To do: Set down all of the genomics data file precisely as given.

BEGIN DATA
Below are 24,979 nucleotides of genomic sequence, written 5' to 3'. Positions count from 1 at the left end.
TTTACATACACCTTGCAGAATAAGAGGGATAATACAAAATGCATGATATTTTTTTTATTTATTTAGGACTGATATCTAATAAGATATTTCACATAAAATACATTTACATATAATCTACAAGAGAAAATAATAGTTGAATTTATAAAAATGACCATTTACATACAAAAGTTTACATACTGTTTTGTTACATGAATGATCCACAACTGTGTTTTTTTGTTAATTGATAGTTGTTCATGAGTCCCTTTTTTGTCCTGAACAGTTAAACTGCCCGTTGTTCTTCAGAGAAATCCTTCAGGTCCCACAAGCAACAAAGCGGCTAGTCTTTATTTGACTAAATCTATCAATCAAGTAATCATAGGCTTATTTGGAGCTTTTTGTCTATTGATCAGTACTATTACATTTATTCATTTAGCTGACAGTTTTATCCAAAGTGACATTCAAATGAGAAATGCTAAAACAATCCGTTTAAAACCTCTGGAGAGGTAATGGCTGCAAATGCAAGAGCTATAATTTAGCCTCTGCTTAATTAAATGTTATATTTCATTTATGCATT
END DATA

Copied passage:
Below are 24,979 nucleotides of genomic sequence, written 5' to 3'. Positions count from 1 at the left end.
TTTACATACACCTTGCAGAATAAGAGGGATAATACAAAATGCATGATATTTTTTTTATTTATTTAGGACTGATATCTAATAAGATATTTCACATAAAATACATTTACATATAATCTACAAGAGAAAATAATAGTTGAATTTATAAAAATGACCATTTACATACAAAAGTTTACATACTGTTTTGTTACATGAATGATCCACAACTGTGTTTTTTTGTTAATTGATAGTTGTTCATGAGTCCCTTTTTTGTCCTGAACAGTTAAACTGCCCGTTGTTCTTCAGAGAAATCCTTCAGGTCCCACAAGCAACAAAGCGGCTAGTCTTTATTTGACTAAATCTATCAATCAAGTAATCATAGGCTTATTTGGAGCTTTTTGTCTATTGATCAGTACTATTACATTTATTCATTTAGCTGACAGTTTTATCCAAAGTGACATTCAAATGAGAAATGCTAAAACAATCCGTTTAAAACCTCTGGAGAGGTAATGGCTGCAAATGCAAGAGCTATAATTTAGCCTCTGCTTAATTAAATGTTATATTTCATTTATGCATT